Friday, April 8, 2011

A Review: The Joneses

America is a country that was founded by people of faith. It is still a land that is typified by an ideology, but the current reigning “ism” is materialism. If you grow up in America you have the American Dream ingrained in you; if you grow up outside of America, you dream of the American Dream. Somewhere along the way, “truth, justice and the American way” became “truth, justice and the American Dream.” Even Christians in the Bible Belt, the self-declared heart of Christianity, have a hard time remembering that Jesus did not proclaim a Kingdom where everyone has a white picket fence, a two car garage and a membership at the country club.

In “The Joneses” this materialistic side of American society is exposed for the ugly and even dangerous way of life that it is. A family is sent out into a wealthy community to cause envy and as a result, generate earnings for companies producing products. It is a merely parable and such tactics don’t really exist. However, a significant portion of the American culture is taken up with selling and promoting the acquisition of stuff.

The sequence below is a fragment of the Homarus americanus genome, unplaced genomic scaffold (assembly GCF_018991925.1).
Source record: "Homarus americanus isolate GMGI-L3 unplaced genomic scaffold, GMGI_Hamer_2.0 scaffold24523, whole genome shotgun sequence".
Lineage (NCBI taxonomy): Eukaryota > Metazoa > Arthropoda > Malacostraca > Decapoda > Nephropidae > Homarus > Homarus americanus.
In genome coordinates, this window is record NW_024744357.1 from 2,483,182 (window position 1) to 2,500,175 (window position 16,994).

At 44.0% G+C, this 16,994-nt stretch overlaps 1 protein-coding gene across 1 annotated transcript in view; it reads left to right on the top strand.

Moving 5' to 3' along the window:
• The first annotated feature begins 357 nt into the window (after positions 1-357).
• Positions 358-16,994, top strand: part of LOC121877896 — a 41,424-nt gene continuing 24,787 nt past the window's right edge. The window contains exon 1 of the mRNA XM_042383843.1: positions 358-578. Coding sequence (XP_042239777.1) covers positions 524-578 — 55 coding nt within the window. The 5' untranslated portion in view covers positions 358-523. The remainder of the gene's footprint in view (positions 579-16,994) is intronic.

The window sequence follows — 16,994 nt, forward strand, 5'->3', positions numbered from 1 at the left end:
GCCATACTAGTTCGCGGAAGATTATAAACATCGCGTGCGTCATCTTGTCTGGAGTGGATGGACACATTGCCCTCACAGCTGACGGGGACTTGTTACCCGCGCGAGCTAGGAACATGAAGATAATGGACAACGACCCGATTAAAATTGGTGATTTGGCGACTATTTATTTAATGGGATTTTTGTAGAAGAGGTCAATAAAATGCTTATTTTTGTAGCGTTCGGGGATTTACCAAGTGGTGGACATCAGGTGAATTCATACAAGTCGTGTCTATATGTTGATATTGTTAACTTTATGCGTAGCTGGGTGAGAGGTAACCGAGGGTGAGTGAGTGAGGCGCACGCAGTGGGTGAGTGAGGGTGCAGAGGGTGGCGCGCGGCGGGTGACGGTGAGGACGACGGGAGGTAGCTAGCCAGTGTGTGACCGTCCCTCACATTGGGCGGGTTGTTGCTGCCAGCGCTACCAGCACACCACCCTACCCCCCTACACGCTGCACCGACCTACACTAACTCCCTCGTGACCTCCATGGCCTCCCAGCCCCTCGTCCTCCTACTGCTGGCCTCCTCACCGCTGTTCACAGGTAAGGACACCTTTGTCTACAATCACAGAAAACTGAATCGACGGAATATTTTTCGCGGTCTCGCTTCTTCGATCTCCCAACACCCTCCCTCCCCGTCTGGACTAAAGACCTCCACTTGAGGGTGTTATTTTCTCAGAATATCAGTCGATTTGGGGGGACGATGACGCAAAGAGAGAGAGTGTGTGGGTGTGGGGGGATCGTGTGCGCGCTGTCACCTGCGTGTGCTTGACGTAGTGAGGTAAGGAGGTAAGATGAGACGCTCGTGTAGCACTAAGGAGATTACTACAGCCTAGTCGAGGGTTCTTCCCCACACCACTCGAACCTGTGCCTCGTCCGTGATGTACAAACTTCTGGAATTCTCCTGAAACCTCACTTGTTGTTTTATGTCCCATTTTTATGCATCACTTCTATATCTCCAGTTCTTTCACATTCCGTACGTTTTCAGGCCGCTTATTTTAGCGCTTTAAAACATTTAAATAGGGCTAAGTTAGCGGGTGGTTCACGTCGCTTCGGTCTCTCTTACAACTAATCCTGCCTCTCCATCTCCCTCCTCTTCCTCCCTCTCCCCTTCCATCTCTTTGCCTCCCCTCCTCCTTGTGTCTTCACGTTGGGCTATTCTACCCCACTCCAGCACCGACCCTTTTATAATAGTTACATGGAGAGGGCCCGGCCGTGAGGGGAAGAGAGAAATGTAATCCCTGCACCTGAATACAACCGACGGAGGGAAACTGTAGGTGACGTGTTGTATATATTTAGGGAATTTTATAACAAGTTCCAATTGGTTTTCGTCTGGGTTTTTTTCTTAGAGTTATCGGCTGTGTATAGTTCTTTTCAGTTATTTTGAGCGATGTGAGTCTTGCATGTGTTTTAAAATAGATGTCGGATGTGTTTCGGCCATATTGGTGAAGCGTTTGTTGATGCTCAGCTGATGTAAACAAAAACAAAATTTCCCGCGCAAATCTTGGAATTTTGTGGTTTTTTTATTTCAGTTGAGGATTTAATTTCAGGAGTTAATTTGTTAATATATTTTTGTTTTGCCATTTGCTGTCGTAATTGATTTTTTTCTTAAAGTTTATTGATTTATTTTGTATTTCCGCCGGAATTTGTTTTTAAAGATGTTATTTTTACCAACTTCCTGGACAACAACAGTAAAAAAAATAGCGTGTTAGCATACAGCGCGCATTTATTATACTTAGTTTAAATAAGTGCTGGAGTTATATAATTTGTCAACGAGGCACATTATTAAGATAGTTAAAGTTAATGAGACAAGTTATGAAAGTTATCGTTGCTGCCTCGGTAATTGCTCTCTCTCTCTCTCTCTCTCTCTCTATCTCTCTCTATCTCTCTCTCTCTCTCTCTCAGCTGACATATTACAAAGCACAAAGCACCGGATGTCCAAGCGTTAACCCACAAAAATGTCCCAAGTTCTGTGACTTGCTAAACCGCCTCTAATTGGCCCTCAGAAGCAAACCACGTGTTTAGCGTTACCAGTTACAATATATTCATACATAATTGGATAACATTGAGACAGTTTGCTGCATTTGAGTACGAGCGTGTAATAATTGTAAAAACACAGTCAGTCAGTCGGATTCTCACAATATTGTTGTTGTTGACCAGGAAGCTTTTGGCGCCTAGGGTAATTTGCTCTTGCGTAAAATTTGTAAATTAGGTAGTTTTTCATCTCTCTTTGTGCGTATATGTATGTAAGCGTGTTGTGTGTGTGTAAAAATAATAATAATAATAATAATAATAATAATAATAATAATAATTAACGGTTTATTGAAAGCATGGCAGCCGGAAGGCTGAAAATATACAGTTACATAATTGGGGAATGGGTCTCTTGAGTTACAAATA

In the end—of both this story and the mentality it exposes—materialism is exposed as an empty lie. Stuff does not make anyone happy. The characters in the story are all chasing that illusive commodity, but it cannot be bought. The relationships are what people really crave. Those looking at the Joneses want the great family relationships that they appear to have. The Joneses themselves are just as busy chasing the same thing. Since this is a parable, the viewer is eventually shown that relationships and not things are what are important in life, but will anyone get the point. For a story about the evils of consumerism there sure is an abundance of product placement.

Maybe this is just a clever way to advertise even more stuff in the guise of a morality play?

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